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Acts 13:1-43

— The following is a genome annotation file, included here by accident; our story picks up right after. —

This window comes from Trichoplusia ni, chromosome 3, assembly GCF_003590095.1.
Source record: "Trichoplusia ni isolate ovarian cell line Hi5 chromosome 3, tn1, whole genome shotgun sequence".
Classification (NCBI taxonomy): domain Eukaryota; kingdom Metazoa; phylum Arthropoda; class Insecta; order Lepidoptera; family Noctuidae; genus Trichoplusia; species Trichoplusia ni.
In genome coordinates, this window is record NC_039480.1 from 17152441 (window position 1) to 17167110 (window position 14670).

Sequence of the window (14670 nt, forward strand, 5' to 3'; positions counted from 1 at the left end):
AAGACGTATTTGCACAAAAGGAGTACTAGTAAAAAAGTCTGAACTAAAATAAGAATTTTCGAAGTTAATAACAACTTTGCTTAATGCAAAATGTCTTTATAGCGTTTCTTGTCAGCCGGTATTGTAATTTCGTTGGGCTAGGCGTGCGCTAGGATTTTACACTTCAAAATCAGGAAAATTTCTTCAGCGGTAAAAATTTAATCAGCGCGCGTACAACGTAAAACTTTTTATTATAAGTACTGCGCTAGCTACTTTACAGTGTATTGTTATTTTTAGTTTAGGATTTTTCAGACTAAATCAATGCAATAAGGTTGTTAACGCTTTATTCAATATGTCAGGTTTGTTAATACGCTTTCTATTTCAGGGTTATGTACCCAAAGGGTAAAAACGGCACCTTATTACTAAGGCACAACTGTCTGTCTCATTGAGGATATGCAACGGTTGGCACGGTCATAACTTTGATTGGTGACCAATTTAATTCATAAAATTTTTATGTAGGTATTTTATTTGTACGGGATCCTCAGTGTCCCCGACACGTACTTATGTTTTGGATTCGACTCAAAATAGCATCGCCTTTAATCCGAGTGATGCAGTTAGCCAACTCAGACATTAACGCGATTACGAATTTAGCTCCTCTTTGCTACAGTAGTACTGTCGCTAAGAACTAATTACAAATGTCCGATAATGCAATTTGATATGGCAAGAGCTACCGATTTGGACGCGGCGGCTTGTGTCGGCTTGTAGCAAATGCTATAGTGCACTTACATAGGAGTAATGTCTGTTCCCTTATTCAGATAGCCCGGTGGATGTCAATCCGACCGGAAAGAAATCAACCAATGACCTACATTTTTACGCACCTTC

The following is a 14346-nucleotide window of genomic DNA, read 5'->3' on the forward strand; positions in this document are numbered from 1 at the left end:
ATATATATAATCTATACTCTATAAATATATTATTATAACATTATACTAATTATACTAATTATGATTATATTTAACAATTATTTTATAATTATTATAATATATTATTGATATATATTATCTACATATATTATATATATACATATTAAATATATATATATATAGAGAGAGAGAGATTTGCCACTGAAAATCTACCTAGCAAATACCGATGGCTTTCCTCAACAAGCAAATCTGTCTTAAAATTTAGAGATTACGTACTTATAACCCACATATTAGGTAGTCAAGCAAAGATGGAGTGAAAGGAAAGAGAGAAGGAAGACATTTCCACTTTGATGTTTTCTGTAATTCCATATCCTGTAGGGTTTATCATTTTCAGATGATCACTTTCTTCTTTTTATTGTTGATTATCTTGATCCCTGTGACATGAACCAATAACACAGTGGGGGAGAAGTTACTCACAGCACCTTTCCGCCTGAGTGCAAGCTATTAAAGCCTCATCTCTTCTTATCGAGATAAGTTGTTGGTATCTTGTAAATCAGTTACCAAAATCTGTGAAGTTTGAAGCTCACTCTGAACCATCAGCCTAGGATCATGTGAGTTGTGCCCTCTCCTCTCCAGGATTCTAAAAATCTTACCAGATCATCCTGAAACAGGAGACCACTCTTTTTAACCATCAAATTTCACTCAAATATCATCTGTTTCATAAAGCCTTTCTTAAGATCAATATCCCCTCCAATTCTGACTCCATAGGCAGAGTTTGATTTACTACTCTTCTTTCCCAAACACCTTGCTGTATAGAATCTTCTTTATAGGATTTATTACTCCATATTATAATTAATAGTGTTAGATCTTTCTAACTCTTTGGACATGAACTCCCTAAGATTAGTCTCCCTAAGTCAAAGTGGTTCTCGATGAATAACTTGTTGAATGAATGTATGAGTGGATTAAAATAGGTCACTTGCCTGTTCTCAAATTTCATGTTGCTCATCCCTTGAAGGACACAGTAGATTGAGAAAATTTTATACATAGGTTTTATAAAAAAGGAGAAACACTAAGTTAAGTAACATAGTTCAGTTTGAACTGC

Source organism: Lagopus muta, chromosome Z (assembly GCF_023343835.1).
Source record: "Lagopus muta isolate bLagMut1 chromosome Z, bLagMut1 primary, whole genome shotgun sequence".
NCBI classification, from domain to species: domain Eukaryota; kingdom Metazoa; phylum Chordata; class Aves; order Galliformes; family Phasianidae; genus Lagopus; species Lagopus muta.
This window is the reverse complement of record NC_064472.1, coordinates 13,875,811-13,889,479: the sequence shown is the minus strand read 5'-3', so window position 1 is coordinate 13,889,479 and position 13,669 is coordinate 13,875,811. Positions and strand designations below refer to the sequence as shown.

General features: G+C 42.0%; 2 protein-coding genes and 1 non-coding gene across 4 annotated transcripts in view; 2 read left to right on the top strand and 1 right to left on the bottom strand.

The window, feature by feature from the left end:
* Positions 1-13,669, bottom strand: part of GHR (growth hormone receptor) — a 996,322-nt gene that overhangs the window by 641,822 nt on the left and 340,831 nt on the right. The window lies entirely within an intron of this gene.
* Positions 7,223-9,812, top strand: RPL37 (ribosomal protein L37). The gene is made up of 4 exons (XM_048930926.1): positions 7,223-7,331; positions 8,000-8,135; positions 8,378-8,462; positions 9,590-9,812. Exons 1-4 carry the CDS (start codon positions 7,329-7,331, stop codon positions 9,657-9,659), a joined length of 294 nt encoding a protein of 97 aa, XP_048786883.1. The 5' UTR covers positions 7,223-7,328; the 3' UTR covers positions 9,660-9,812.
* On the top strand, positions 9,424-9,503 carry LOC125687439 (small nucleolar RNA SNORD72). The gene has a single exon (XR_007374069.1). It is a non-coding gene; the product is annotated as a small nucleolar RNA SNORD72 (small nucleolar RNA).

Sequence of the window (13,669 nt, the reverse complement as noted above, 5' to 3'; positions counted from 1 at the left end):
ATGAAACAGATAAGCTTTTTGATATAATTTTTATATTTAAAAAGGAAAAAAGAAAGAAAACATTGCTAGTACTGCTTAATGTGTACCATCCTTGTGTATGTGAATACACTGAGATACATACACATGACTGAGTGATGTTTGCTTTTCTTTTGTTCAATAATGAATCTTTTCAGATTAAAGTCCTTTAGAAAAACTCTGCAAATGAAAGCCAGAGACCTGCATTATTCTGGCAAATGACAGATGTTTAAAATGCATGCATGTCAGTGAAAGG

“Now there were in the church that was at Antioch certain prophets and teachers; as Barnabas, and Simeon that was called Niger, and Lucius of Cyrene, and Manaen, which had been brought up with Herod the tetrarch, and Saul. 2 As they ministered to the Lord, and fasted, the Holy Ghost said, Separate me Barnabas and Saul for the work whereunto I have called them. 3 And when they had fasted and prayed, and laid their hands on them, they sent them away. 4 So they, being sent forth by the Holy Ghost, departed unto Seleucia; and from thence they sailed to Cyprus. 5 And when they were at Salamis, they preached the word of God in the synagogues of the Jews:  and they had also John to their minister. 6 And when they had gone through the isle unto Paphos, they found a certain sorcerer, a false prophet, a Jew, whose name was Bar-jesus: 7 which was with the deputy of the country, Sergius Paulus, a prudent man; who called for Barnabas and Saul, and desired to hear the word of God. 8 But Elymas the sorcerer (for so is his name by interpretation) withstood them, seeking to turn away the deputy from the faith. 9 Then Saul, (who also is called Paul,) filled with the Holy Ghost, set his eyes on him, 10 and said, O full of all subtilty and all mischief, thou child of the devil, thou enemy of all righteousness, wilt thou not cease to pervert the right ways of the Lord? 11 And now, behold, the hand of the Lord is upon thee, and thou shalt be blind, not seeing the sun for a season.  And immediately there fell on him a mist and a darkness; and he went about seeking some to lead him by the hand. 12 Then the deputy, when he saw what was done, believed, being astonished at the doctrine of the Lord. 13 Now when Paul and his company loosed from Paphos, they came to Perga in Pamphylia:  and John departing from them returned to Jerusalem. 14 But when they departed from Perga, they came to Antioch in Pisidia, and went into the synagogue on the sabbath day, and sat down. 15 And after the reading of the law and the prophets the rulers of the synagogue sent unto them, saying, Ye men and brethren, if ye have any word of exhortation for the people, say on. 16 Then Paul stood up, and beckoning with his hand said, Men of Israel, and ye that fear God, give audience. 17 The God of this people of Israel chose our fathers, and exalted the people when they dwelt as strangers in the land of Egypt, and with an high arm brought them out of it. 18 And about the time of forty years suffered he their manners in the wilderness. 19 And when he had destroyed seven nations in the land of Chanaan, he divided their land to them by lot. 20 And after that he gave unto them judges about the space of four hundred and fifty years, until Samuel the prophet. 21 And afterward they desired a king:  and God gave unto them Saul the son of Cis, a man of the tribe of Benjamin, by the space of forty years. 22 And when he had removed him, he raised up unto them David to be their king; to whom also he gave testimony, and said, I have found David the son of Jesse, a man after mine own heart, which shall fulfill all my will. 23 Of this man’s seed hath God according to his promise raised unto Israel a Saviour, Jesus: 24 When John had first preached before his coming the baptism of repentance to all the people of Israel. 25 And as John fulfilled his course, he said, Whom think ye that I am? I am not he.  But, behold, there cometh one after me, whose shoes of his feet I am not worthy to loose. 26 Men and brethren, children of the stock of Abraham, and whosoever among you feareth God, to you is the word of this salvation sent. 27 For they that dwell at Jerusalem, and their rulers, because they knew him not, nor yet the voices of the prophets which are read every sabbath day, they have fulfilled them in condemning him. 28 And though they found no cause of death in him, yet desired they Pilate that he should be slain. 29 And when they had fulfilled all that was written of him, they took him down from the tree, and laid him in a sepulchre. 30 But God raised him from the dead: 31 And he was seen many days of them which came up with him from Galilee to Jerusalem, who are his witnesses unto the people. 32 And we declare unto you glad tidings, how that the promise which was made unto the fathers, 33 God hath fulfilled the same unto us their children, in that he hath raised up Jesus again; as it is also written in the second psalm, Thou art my Son, this day have I begotten thee. 34 And as concerning that he raised him up from the dead, now no more to return to corruption, he said on this wise, I will give you the sure mercies of David. 35 Wherefore he saith also in another psalm, Thou shalt not suffer thine Holy One to see corruption. 36 For David, after he had served his own generation by the will of God, fell on sleep, and was laid unto his fathers, and saw corruption: 37 But he, whom God raised again, saw no corruption. 38 Be it known unto you therefore, men and brethren, that through this man is preached unto you the forgiveness of sins: 39 and by him all that believe are justified from all things, from which ye could not be justified by the law of Moses. 40 Beware therefore, lest that come upon you, which is spoken of in the prophets; 41 Behold, ye despisers, and wonder, and perish:  for I work a work in your days, a work which ye shall in no wise believe, though a man declare it unto you. 42 And when the Jews were gone out of the synagogue, the Gentiles besought that these words might be preached to them the next sabbath. 43 Now when the congregation was broken up, many of the Jews and religious proselytes followed Paul and Barnabas:  who, speaking to them, persuaded them to continue in the grace of God.”